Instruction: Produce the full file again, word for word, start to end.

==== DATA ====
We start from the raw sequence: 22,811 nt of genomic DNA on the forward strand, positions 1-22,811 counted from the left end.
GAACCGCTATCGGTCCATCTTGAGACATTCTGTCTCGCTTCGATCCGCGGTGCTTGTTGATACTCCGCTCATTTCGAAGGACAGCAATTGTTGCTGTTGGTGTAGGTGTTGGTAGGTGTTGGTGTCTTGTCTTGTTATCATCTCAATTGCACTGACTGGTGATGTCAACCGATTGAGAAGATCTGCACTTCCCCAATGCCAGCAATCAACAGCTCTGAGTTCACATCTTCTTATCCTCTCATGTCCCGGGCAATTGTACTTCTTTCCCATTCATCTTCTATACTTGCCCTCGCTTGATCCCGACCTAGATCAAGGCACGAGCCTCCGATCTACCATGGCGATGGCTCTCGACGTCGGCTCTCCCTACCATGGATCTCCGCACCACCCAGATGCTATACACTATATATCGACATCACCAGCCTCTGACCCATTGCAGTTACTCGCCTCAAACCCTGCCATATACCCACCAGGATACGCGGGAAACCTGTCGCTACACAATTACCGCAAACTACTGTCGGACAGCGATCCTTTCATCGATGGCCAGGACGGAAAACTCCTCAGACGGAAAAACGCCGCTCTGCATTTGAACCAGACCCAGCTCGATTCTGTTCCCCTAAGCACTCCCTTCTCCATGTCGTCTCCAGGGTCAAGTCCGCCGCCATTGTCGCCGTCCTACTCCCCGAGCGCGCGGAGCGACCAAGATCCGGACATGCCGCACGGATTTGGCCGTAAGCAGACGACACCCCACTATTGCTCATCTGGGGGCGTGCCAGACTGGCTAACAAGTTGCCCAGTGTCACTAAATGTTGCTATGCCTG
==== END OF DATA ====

We start from the raw sequence: 22,811 nt of genomic DNA on the forward strand, positions 1-22,811 counted from the left end.
GAACCGCTATCGGTCCATCTTGAGACATTCTGTCTCGCTTCGATCCGCGGTGCTTGTTGATACTCCGCTCATTTCGAAGGACAGCAATTGTTGCTGTTGGTGTAGGTGTTGGTAGGTGTTGGTGTCTTGTCTTGTTATCATCTCAATTGCACTGACTGGTGATGTCAACCGATTGAGAAGATCTGCACTTCCCCAATGCCAGCAATCAACAGCTCTGAGTTCACATCTTCTTATCCTCTCATGTCCCGGGCAATTGTACTTCTTTCCCATTCATCTTCTATACTTGCCCTCGCTTGATCCCGACCTAGATCAAGGCACGAGCCTCCGATCTACCATGGCGATGGCTCTCGACGTCGGCTCTCCCTACCATGGATCTCCGCACCACCCAGATGCTATACACTATATATCGACATCACCAGCCTCTGACCCATTGCAGTTACTCGCCTCAAACCCTGCCATATACCCACCAGGATACGCGGGAAACCTGTCGCTACACAATTACCGCAAACTACTGTCGGACAGCGATCCTTTCATCGATGGCCAGGACGGAAAACTCCTCAGACGGAAAAACGCCGCTCTGCATTTGAACCAGACCCAGCTCGATTCTGTTCCCCTAAGCACTCCCTTCTCCATGTCGTCTCCAGGGTCAAGTCCGCCGCCATTGTCGCCGTCCTACTCCCCGAGCGCGCGGAGCGACCAAGATCCGGACATGCCGCACGGATTTGGCCGTAAGCAGACGACACCCCACTATTGCTCATCTGGGGGCGTGCCAGACTGGCTAACAAGTTGCCCAGTGTCACTAAATGTTGCTATGCCTG